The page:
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What about "on"?

AnneC1Kwiziq Q&A regular contributor

What about "on"?

It’d be nice to have an example of what to do with the past participle of être verbs when using "on" when it means "we".  I can’t find this covered in either of the modules On : we.

Asked 8 months ago
ChrisC1 Kwiziq Q&A super contributor Correct answer

 

The quick answer is that on meaning "we" asks for the plural of the participle, while the impersonal on uses the singular of the participle.

On est allés à un café. -- We went for a coffee.
On est allé à la lune. -- We (=mankind) went to the moon.

JimC1 Kwiziq Q&A super contributor

Bonjour Anne,

https://www.lawlessfrench.com/grammar/subject-pronoun-on/

It is an interesting point that you raise. I recommend that you access the link above where Laura Lawless addresses this issue.

I think that you will find it interesting and hopefully it will provide a satisfactory answer to your point.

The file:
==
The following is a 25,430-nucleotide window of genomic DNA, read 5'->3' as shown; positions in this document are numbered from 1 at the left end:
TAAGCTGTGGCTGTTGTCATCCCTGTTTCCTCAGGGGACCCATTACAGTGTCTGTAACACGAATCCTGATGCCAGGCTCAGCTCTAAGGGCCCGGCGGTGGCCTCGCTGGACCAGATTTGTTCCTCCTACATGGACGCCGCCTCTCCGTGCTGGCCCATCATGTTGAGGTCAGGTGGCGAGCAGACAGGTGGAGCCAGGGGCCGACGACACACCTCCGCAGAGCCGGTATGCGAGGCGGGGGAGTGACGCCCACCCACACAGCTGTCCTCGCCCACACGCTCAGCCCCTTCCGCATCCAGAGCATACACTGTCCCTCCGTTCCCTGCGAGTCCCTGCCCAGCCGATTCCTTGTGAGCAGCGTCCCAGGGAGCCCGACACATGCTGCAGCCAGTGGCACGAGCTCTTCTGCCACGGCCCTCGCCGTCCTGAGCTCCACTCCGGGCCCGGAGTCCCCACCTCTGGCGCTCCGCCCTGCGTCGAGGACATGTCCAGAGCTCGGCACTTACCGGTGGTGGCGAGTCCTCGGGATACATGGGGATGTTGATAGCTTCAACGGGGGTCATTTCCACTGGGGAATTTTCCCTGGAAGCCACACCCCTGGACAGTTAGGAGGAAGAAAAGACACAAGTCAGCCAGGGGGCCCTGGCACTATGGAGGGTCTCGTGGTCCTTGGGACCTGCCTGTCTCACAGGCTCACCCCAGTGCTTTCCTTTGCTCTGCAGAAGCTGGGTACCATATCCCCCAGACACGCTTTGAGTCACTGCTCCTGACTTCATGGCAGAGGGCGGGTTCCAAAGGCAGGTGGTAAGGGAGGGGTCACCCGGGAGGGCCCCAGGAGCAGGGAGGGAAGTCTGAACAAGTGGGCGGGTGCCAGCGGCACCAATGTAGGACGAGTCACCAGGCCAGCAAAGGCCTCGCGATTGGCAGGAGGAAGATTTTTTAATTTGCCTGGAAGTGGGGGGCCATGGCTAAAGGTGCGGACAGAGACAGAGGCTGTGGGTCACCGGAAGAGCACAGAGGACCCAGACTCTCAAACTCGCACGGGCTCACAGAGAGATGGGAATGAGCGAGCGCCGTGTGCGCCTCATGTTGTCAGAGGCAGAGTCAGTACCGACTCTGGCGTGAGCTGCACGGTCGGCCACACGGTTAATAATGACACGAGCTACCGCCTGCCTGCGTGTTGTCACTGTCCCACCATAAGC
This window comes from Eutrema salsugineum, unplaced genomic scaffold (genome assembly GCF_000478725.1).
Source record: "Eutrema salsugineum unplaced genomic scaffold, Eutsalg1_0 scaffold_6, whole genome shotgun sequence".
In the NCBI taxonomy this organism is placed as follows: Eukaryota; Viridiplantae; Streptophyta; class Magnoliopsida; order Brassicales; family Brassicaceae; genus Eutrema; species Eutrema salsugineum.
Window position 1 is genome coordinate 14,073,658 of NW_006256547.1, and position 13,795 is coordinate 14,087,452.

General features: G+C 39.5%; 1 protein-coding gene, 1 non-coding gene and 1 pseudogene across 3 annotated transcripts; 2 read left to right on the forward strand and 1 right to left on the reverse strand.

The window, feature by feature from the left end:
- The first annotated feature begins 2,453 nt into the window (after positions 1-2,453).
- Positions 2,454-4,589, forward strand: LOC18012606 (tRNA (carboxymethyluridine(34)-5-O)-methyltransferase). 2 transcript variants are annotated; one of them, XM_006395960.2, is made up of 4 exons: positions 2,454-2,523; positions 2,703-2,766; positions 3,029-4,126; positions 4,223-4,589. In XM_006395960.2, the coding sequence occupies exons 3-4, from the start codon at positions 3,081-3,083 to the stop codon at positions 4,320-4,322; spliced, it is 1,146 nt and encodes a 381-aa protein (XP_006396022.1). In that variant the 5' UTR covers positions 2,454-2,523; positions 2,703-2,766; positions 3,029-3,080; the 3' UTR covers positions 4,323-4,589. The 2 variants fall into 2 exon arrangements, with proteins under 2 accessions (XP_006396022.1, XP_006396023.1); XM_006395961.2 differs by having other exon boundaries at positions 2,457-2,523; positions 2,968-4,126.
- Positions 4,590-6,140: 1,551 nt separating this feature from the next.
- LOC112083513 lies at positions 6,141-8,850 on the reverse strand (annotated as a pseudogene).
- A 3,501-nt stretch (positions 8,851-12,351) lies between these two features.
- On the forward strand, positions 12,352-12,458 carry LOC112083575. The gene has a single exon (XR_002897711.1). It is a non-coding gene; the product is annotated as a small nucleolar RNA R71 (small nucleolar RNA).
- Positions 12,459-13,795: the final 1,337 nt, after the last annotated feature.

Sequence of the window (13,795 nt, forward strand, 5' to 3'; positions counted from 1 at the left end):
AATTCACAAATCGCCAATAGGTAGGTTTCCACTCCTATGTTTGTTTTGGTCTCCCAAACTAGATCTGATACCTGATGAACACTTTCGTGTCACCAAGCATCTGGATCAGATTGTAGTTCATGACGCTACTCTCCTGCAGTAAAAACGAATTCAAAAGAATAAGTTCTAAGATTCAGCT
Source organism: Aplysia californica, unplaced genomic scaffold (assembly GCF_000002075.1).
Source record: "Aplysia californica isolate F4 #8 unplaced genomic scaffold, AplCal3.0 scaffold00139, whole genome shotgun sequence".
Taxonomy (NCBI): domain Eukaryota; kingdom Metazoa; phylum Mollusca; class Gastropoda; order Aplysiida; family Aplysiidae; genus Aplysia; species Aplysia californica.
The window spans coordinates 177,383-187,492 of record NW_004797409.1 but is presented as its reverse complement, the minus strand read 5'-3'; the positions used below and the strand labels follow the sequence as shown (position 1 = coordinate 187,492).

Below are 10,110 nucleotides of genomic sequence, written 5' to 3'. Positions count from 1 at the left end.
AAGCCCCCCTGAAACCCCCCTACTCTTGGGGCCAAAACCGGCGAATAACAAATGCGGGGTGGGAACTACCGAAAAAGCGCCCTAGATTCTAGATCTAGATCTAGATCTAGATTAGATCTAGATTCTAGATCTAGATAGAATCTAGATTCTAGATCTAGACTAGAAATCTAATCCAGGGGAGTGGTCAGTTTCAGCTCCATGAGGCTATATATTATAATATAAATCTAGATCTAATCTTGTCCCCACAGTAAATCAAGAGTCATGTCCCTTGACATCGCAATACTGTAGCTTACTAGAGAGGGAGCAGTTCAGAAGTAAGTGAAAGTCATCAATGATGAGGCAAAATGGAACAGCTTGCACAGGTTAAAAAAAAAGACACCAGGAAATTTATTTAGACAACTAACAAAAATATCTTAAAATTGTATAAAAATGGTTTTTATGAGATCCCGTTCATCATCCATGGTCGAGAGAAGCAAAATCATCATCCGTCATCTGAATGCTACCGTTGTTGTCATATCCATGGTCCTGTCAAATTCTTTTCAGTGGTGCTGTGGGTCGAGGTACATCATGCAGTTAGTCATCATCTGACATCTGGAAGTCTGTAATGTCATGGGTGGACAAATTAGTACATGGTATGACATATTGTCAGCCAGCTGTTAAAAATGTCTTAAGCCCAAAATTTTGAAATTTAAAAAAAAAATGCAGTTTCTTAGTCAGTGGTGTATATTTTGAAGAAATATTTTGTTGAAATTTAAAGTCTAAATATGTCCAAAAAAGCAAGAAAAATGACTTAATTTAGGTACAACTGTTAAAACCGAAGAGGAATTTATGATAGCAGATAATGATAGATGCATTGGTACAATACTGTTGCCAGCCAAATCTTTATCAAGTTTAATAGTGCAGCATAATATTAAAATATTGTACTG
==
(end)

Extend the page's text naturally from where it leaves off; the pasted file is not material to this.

Bonne journée

Jim

AnneC1Kwiziq Q&A regular contributor

Thanks for your replies. I just found this discussion of a Listening exercise which implies that Larousse is more in favour of past participle agreement with être when "on" = "nous" than Le bon usage/ Lawless. I do realise it was a rather niche question, given this is mainly an oral usage!

 https://kwiziq.learnfrenchwithalexa.com/questions/view/follow-on-qu-on-etait-eberlues

PHILIPPEA0Kwiziq community member

https://www.lawlessfrench.com/

What about "on"?

It’d be nice to have an example of what to do with the past participle of être verbs when using "on" when it means "we".  I can’t find this covered in either of the modules On : we.

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